Jacob, I'm curious about you personally, what was your reaction in Infinity War when the lead of your franchise dusted?

I don't know, I don't want to seem like I'm heartless. It was crazy, it was sad! (laughs) I felt really emotional. I guess just being on the other side of things, you don't get as shocked as you think you would. So yeah, but it was a really good scene. In the theater, I was actually laughing, like really loudly, like hysterically laughing. All the people who were crying and upset stared and saw me, and when they started to recognize me, I turned my head away and stared at the wall. That was me watching the movie.

One of the scenes we saw you filming, you were in the Tower of London and something was trying to come through the door and get you, and we watched a bunch of takes and there were tons of alternate lines being thrown out. I'm wondering if that was representative for you of the entire shoot. Did that feel like how you guys shot this movie – was there a lot of room to play around, or was that just an anomaly that we happened to see that day?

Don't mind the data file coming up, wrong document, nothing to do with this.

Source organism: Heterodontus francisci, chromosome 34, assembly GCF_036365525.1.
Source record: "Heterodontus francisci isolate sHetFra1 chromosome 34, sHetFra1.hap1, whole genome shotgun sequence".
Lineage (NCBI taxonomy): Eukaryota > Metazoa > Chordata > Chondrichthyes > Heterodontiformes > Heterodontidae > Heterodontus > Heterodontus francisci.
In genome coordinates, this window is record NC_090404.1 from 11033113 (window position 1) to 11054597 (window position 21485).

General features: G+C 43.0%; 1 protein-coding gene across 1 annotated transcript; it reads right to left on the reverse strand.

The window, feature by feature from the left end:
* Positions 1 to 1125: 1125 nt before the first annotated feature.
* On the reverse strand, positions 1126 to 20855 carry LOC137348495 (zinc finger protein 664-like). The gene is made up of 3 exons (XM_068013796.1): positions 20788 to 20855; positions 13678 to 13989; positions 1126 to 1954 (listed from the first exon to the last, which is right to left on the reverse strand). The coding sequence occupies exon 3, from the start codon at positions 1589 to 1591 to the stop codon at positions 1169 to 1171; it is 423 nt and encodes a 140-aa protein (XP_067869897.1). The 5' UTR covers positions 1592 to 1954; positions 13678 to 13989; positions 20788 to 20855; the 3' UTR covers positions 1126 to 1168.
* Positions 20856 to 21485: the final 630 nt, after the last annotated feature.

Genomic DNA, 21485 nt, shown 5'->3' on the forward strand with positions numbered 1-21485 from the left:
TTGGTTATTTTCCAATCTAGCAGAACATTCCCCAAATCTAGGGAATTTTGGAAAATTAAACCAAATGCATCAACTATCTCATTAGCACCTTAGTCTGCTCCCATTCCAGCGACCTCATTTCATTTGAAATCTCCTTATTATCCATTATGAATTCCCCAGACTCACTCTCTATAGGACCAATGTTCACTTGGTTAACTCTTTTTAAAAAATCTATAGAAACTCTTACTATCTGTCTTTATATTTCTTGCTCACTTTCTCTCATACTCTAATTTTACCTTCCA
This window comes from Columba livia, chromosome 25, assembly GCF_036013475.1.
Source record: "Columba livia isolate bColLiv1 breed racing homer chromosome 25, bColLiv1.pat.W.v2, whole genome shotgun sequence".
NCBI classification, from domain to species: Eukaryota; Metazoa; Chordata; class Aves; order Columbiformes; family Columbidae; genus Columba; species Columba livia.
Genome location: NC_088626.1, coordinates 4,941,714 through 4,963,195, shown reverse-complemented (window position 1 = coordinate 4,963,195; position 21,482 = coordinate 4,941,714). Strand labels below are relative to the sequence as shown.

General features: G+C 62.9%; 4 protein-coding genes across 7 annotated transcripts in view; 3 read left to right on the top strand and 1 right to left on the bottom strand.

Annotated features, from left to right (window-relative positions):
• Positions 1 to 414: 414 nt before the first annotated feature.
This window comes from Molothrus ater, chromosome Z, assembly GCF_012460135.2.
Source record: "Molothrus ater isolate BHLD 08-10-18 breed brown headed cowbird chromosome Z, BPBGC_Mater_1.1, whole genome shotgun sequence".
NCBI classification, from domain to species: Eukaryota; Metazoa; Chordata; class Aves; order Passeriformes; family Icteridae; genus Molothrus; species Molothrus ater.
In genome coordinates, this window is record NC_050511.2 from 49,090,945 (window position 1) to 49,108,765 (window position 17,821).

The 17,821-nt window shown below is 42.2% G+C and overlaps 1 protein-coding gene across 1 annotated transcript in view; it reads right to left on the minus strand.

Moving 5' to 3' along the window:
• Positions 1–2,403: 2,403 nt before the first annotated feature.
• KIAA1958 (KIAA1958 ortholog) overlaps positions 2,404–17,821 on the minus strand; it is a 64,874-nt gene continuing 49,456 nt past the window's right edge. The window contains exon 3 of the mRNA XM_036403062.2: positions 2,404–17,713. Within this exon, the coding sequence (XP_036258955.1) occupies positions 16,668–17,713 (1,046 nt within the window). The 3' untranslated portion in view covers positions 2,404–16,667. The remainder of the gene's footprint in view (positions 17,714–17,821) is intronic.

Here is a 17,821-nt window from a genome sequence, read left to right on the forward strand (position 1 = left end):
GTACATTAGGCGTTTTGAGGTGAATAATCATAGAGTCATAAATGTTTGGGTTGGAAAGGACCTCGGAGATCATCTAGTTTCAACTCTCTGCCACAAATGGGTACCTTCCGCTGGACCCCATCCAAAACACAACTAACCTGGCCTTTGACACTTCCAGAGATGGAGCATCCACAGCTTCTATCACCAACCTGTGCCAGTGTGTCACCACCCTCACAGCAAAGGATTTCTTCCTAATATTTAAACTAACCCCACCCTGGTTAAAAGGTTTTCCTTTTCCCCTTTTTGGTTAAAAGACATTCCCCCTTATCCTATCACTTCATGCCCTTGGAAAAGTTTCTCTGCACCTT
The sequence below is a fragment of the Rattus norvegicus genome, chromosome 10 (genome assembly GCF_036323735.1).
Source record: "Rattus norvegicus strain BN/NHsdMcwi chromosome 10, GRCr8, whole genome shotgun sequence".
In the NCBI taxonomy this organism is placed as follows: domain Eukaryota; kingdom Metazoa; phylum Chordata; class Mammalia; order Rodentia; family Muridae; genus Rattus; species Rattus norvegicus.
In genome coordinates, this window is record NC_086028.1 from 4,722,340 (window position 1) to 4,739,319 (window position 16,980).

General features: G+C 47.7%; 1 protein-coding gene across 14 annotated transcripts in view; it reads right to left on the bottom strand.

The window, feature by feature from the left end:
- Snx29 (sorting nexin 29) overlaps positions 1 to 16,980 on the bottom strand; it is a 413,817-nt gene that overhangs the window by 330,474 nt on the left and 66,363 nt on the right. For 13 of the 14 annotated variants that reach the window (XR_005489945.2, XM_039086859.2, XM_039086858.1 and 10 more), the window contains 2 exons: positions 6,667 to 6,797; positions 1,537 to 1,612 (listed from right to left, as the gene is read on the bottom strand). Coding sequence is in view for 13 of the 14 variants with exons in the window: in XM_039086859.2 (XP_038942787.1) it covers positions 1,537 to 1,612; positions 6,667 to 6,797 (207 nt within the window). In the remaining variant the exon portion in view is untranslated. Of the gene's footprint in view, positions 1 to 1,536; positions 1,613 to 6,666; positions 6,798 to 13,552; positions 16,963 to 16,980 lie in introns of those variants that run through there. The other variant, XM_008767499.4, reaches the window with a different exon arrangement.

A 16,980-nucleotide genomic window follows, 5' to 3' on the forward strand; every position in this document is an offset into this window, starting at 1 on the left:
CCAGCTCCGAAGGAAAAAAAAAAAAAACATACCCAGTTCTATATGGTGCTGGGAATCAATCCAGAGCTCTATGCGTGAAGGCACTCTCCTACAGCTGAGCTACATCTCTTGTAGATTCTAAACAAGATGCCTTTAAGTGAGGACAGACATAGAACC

No, I feel like the whole process was like that. As you film a scene, you figure out more things to it – more than you would on paper. So it helps a lot to just do it, constantly film and find new things through that. That's definitely part of the process regularly for us. Yeah.

In terms of the actual making of this movie, Jon Watts previously came off of making indie films, and for this one, he's now made one of the biggest films of 2017. How was the experience working with Jon on the set different from the first movie?

Jon was sort of in the same boat. Spider-Man was his first huge, big budget thing and before that he had done commercials and independent films. He was on that same wavelength, feeling the pressure and understanding that it takes a lot to make a movie – especially one that seems like a reboot, to make it stand alone from that. I think he's done a good job from then until now handling the pressure of what the fans want and what we try to portray in our films. I think the difference is in his confidence. He's definitely more sure of what he wants now.


Spider-Man: Far From Home opens on July 2, 2019.